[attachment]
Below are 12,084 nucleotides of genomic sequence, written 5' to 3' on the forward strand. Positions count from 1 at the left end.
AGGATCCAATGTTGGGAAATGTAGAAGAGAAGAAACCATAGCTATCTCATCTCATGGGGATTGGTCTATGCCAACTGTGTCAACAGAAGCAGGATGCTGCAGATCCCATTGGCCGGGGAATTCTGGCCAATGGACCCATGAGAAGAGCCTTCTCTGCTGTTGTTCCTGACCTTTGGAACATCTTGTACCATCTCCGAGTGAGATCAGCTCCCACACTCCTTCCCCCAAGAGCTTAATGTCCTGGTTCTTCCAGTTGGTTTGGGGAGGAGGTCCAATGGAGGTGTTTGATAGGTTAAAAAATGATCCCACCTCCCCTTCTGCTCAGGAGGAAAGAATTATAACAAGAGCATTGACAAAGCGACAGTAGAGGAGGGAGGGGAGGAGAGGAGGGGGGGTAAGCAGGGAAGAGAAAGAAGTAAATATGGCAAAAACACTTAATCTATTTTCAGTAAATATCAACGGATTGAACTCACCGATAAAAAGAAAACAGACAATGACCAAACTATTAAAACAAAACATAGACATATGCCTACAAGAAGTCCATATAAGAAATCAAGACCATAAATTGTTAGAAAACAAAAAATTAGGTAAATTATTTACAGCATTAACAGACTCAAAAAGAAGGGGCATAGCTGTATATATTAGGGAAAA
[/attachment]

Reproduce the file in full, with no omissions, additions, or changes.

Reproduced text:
Below are 12,084 nucleotides of genomic sequence, written 5' to 3' on the forward strand. Positions count from 1 at the left end.
AGGATCCAATGTTGGGAAATGTAGAAGAGAAGAAACCATAGCTATCTCATCTCATGGGGATTGGTCTATGCCAACTGTGTCAACAGAAGCAGGATGCTGCAGATCCCATTGGCCGGGGAATTCTGGCCAATGGACCCATGAGAAGAGCCTTCTCTGCTGTTGTTCCTGACCTTTGGAACATCTTGTACCATCTCCGAGTGAGATCAGCTCCCACACTCCTTCCCCCAAGAGCTTAATGTCCTGGTTCTTCCAGTTGGTTTGGGGAGGAGGTCCAATGGAGGTGTTTGATAGGTTAAAAAATGATCCCACCTCCCCTTCTGCTCAGGAGGAAAGAATTATAACAAGAGCATTGACAAAGCGACAGTAGAGGAGGGAGGGGAGGAGAGGAGGGGGGGTAAGCAGGGAAGAGAAAGAAGTAAATATGGCAAAAACACTTAATCTATTTTCAGTAAATATCAACGGATTGAACTCACCGATAAAAAGAAAACAGACAATGACCAAACTATTAAAACAAAACATAGACATATGCCTACAAGAAGTCCATATAAGAAATCAAGACCATAAATTGTTAGAAAACAAAAAATTAGGTAAATTATTTACAGCATTAACAGACTCAAAAAGAAGGGGCATAGCTGTATATATTAGGGAAAA